2. Well, Jean, your post has inspired me again. You might know from following me on twitter that dragons sometimes appear in my messages…and they almost always have a child with them. Here are a couple that I wrote over the past month or so just to give you an idea of where this response is going:
    The child curled up snug against the side of the dragon. And the dragon smiled and shifted his wings to create a kind of tent over him.
    The dragon lowered his head and said, “Do I really have to say sorry to the villagers?” “Yes,” said the child, “and then fix their barns.”
    So, I am not an expert by any stretch of the imagination in Jungian archetypes. I just write what comes.
    And sadness came when I read your post. Sadness at thinking of the negative ways women have been treated by men. Sadness came at the thought of the negative ways men have been treated by women. Hurt people hurt, no matter the gender… And I am someone who suffered abuse from the hands of both sexes…So I know; I can still get frightened by the wounded dragons of both men and women. And I have also lashed out to avenge the pain…But that was long, long ago. Sadness also came when I thought about how poorly dragons have been treated also.
    But Wonder also came when I read your post however, and much Hope. And I thought: “OK, going to meet our dragons is hard and terrifying. But having come back from the journey many times over these past few years, I know it is not only possible, but Wonderful. Here is what I have found.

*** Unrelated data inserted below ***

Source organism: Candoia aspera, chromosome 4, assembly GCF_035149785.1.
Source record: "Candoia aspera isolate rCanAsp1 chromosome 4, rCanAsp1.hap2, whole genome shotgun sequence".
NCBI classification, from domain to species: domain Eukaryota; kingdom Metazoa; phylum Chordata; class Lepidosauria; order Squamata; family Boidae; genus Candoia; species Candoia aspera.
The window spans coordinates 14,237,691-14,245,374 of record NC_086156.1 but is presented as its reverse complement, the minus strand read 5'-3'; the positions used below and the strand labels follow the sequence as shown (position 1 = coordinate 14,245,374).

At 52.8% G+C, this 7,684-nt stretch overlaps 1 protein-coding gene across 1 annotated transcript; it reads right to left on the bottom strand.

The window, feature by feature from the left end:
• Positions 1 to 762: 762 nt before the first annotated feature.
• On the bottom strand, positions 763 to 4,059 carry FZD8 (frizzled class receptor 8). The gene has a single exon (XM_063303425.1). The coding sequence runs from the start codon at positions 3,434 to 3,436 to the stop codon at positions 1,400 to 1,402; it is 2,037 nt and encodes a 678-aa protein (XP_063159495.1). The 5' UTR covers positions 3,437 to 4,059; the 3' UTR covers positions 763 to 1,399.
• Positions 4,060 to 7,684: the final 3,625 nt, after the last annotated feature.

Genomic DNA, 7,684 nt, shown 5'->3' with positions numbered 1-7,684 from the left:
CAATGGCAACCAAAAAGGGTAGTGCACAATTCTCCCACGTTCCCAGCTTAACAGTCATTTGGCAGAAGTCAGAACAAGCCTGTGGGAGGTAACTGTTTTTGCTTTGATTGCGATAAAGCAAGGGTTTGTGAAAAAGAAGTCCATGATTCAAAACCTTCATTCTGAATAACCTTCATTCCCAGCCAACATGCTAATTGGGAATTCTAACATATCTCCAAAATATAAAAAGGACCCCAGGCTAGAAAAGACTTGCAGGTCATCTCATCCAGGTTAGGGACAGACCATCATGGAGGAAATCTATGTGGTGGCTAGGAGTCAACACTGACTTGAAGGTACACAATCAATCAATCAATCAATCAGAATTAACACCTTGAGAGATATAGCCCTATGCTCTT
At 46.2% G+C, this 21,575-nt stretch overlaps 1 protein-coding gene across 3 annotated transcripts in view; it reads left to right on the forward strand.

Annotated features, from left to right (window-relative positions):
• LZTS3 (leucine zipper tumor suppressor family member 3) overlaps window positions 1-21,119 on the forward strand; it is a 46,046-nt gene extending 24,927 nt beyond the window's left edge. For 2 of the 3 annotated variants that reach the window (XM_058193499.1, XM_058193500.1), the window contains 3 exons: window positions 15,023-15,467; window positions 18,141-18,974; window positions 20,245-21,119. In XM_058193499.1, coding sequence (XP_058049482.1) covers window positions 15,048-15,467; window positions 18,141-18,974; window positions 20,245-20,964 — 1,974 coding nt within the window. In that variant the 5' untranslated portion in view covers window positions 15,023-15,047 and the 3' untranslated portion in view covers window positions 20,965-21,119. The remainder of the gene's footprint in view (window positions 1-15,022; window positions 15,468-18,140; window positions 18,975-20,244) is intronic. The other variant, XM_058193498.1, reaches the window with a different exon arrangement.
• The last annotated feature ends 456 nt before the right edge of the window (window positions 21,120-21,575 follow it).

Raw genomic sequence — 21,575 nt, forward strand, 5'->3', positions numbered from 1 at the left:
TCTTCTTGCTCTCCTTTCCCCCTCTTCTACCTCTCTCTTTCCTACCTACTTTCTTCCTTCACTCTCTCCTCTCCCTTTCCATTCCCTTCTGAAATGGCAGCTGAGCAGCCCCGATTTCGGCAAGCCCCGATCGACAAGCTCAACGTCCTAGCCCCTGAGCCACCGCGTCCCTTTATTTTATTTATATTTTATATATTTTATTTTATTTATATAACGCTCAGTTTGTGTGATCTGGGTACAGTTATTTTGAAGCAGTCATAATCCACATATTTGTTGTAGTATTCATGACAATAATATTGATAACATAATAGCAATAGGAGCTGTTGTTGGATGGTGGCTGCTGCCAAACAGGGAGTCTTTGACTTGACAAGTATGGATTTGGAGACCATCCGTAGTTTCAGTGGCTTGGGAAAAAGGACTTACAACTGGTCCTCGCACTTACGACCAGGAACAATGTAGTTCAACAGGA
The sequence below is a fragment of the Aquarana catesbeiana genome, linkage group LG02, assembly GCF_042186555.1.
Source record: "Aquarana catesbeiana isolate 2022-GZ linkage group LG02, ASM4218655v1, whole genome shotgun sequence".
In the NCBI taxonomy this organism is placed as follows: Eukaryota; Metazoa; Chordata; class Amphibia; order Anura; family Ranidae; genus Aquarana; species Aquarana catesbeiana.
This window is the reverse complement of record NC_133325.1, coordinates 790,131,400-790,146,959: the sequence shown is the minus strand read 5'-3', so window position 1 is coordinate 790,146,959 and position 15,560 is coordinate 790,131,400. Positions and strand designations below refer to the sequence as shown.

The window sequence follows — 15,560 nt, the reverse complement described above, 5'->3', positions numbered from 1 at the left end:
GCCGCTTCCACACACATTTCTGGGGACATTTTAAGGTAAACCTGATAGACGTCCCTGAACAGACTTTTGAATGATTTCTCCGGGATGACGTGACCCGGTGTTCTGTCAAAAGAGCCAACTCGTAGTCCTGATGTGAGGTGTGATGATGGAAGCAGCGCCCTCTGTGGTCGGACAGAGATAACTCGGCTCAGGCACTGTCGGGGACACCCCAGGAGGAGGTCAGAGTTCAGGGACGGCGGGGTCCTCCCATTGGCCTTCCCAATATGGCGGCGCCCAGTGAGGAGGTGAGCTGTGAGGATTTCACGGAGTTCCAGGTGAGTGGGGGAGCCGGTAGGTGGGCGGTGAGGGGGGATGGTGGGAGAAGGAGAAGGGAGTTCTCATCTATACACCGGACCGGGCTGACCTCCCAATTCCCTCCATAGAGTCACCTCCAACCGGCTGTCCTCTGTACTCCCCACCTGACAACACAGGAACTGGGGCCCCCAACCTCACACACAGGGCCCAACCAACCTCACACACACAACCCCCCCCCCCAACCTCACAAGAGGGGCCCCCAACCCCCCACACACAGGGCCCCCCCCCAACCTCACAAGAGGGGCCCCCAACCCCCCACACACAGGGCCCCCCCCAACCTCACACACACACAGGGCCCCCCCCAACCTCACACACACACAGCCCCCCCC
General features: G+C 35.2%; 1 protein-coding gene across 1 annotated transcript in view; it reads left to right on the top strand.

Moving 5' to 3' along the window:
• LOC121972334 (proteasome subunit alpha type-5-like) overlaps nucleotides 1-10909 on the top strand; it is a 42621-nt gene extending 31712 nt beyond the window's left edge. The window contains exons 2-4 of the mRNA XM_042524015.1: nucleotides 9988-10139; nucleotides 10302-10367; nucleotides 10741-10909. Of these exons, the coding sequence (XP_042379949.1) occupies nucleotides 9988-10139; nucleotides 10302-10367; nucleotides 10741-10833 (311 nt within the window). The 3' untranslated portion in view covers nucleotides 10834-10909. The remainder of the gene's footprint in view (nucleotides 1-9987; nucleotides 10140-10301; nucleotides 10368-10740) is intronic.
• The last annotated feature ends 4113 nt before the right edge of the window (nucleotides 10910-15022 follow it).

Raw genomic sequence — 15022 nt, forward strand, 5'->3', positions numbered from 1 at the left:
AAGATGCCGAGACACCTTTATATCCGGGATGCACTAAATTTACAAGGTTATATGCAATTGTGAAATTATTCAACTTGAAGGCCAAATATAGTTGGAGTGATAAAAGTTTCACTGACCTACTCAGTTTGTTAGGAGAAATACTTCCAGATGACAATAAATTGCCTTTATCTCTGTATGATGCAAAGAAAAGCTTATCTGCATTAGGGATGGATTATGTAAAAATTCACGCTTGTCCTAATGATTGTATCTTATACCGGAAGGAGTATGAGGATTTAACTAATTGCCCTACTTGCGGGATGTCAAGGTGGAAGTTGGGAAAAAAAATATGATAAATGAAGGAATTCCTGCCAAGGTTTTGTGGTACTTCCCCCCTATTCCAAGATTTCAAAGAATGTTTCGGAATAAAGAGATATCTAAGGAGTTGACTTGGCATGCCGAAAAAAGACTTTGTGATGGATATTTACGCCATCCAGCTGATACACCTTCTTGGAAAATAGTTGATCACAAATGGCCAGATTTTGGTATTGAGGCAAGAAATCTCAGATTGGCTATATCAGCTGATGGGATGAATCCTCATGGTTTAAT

What is in the heart of the darkness? Light. And where does the Light come from? The eyes of the dragons. And what makes their eyes shine like fire? Their hearts. And where does the fire in their hearts come from? Many sources. One is their pain…And their pain comes from each of us in one way shape or form. Another source is their joy. And their joy comes from those who journey to face them.
    And when I faced my dragons I did not go with a masculine or feminine energy. I went as a child. That might sound cute, but it’s true, and it wasn’t a conscious choice. And I don’t mean necessarily, my inner child—there’s too much idolatry wrapped up in that term now. I mean, perhaps, an archetypal image of both creative power and wonder, and innocence—Divine Innocence. Of course within the heart of that child burned masculine and feminine fires, but it was a child nevertheless that made the journey into the darkness. And the child did not go to kill or subdue the dragons, the child went to Love them.
    Your post also inspired a story, but I don’t want to hog up too much more space, so I’ll send it to you personally Jean on fb to do with as you wish.
    Thank you again for the inspiration.
    Your friend along the journey,

    1. Dear Joseph,
      Jungians have a name for your symbol of childish wonder: it’s called the Divine Child. It can appear in dreams as a very wise, beautiful, precocious, or otherwise unusual and fascinating child, and is, as you have so rightly intuited, a symbol for the Self, the archetype of divinity, love, wholeness, etc. Facing your dragons with the openness and trust of a child is the healing way. I salute you for trusting and following your intuition so beautifully, and look forward to reading your story.

  3. Thank you for this inspiring post. I especially liked: “Unconscious parts of ourselves acquire negative power because of the well-known psychological law that the longer and harder we repress them, the more energy we give them until they start influencing our behavior in disagreeable ways.” I feel that by acknowledging, loving and transmuting our unconscious feelings, we allow our wounded emotions to evolve and heal. As we heal our emotions, we heal our unconscious thought patterns that keep us stuck. I am glad you are inspiring us to take back our power and to graduate from being unconscious co-creators to conscious co-creators. Gratitude, dreamweaver333